By Zeinab Mohammed Salih.
New York, 20 September 2017:
The head of the Presidency Council (PC), Faiez Serraj, has called the international community to lift the embargo on the frozen Libyan assets. It was causing Libya to lose some $1 billion each year.
“We ask for lifting the ban on the assets so the country can sustain itself”, he said in his address to the UN General Assembly on Wednesday.
The Libyan Investment Authority ’s assets have been under UNsanction since the 2011 revolution.
Claiming that all Libyan parties were ready to deal with the challenges facing the country, he insisted the Libyan Political Agreement remained the only way forward during the current transition period.
Serraj stressed the need for strategic partnerships with friendly countries. No one country could tackle the issues of migration and human trafficking, he said, calling for international support, in particular from the EU countries, to help control Libya’s borders. The migrants, he insisted, had to return back home and not be resettled in Libya.
“For the migrants in Libya, we emphasize on the need for providing humanitarian assistance programmes for them and the GNA government is doing all it can to help them.”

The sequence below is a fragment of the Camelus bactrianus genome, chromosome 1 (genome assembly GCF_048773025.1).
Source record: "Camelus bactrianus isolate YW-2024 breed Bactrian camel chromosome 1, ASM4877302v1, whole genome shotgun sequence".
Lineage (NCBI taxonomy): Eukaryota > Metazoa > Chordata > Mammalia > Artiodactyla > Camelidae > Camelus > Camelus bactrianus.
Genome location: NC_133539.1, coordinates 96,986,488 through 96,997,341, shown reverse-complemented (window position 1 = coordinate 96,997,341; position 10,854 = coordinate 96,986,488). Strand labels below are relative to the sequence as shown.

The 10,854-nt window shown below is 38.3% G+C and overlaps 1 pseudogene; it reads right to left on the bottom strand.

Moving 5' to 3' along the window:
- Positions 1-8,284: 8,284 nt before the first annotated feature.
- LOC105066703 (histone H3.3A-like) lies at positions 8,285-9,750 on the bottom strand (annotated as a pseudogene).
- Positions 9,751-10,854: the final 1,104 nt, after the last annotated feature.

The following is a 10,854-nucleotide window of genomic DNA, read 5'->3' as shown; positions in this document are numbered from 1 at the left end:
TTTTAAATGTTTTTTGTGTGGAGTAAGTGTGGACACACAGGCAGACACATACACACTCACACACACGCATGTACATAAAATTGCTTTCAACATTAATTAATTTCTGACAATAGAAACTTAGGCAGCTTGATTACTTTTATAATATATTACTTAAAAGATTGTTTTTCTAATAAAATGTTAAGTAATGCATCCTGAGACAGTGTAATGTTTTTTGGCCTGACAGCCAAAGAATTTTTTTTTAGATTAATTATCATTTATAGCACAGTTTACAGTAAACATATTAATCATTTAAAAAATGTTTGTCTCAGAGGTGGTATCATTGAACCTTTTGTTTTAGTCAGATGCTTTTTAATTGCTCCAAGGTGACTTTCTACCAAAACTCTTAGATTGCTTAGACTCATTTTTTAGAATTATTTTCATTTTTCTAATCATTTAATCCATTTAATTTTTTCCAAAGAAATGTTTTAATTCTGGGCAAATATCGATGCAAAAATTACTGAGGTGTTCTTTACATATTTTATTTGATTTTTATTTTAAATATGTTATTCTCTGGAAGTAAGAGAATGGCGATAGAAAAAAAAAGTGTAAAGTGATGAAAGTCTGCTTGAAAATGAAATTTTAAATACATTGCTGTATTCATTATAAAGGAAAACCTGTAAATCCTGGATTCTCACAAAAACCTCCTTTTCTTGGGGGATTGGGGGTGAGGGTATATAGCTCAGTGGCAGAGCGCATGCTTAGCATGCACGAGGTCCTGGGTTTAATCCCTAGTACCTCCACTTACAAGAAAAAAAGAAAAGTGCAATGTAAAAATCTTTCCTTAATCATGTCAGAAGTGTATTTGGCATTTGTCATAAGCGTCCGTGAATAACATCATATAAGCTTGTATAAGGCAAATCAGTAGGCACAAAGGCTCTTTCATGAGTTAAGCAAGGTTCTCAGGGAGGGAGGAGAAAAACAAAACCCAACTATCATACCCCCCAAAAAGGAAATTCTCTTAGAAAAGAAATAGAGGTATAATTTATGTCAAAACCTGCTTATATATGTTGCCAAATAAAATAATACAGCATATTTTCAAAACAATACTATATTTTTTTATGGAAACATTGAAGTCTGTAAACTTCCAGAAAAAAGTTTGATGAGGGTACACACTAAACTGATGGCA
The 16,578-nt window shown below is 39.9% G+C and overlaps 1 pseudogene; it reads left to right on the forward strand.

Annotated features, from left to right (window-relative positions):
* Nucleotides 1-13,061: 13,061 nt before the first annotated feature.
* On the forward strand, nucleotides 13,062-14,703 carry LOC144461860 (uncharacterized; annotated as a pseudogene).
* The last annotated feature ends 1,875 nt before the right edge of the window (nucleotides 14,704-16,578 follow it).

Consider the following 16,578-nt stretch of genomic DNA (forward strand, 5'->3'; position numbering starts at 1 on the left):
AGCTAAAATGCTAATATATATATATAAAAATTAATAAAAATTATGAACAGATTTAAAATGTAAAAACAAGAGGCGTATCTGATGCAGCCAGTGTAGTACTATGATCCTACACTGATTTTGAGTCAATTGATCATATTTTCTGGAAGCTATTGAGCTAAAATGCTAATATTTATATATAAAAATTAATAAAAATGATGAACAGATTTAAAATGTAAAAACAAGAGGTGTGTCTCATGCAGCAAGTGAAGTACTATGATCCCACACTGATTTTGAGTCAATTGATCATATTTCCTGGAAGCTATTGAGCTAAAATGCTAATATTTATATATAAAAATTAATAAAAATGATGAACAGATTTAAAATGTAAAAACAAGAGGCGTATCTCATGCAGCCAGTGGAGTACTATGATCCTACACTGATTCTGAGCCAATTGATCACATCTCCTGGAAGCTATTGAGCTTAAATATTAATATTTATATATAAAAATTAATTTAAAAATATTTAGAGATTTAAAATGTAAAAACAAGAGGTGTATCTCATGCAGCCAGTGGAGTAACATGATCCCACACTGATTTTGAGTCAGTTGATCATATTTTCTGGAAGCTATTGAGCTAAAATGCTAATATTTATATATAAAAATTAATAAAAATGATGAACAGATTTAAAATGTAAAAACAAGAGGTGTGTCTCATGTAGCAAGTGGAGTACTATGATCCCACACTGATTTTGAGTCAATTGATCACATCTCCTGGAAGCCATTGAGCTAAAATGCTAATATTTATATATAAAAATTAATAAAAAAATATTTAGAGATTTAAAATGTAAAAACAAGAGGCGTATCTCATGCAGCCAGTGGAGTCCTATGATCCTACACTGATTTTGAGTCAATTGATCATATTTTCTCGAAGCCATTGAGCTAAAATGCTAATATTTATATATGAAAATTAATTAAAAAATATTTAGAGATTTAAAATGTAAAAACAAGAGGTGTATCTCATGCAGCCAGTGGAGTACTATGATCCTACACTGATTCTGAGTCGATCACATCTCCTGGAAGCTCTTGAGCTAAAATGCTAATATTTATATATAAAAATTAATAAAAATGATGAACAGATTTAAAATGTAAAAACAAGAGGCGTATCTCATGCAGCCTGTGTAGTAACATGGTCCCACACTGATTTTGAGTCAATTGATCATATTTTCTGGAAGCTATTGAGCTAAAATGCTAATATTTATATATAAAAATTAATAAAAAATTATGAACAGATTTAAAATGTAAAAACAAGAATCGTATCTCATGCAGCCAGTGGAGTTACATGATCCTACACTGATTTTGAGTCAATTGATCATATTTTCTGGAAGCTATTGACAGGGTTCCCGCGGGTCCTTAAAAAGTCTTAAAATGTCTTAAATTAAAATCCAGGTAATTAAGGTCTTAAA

Drawing attention to efforts to unify the country’s security forces, Serraj explained that the war on terror in Libya was not yet finished and there had to be a united Libyan army to defeat it.
“We are looking forward to the hard work to unify the army in whole of the country to build a national army to defeat the terrorism,” he told the General Assembly.
He praised the United Nations reform plan signed two days ago adding: “As part of this reform Africa should have a permanent seat on the UN security Council.”
Separately, in his speech to the special meeting to hear UN special envoy Ghassan Salamé’s action plan on Libya, the PC head said it had to have a clear timeframe, should ensure presidential and parliamentary elections and come up with effective ways to unite state institutions. Stressing the importance of the Paris meeting with its agreement to support the democratic process and the peaceful transfer of power through elections, he paid tribute to the decisive role played by Salamé and the international community in trying to resolve the crisis. But it had to send a clear message that there was no place for a military solution. It had to deal with the government of national accord alone and have no dealings with any parallel entities.
There also had to be a unified army under civilian control, and all military actions had to stop except in relation to the war on terrorism.
He urged the UN, as well, to have alternatives in mind in case the action plan could not be implemented.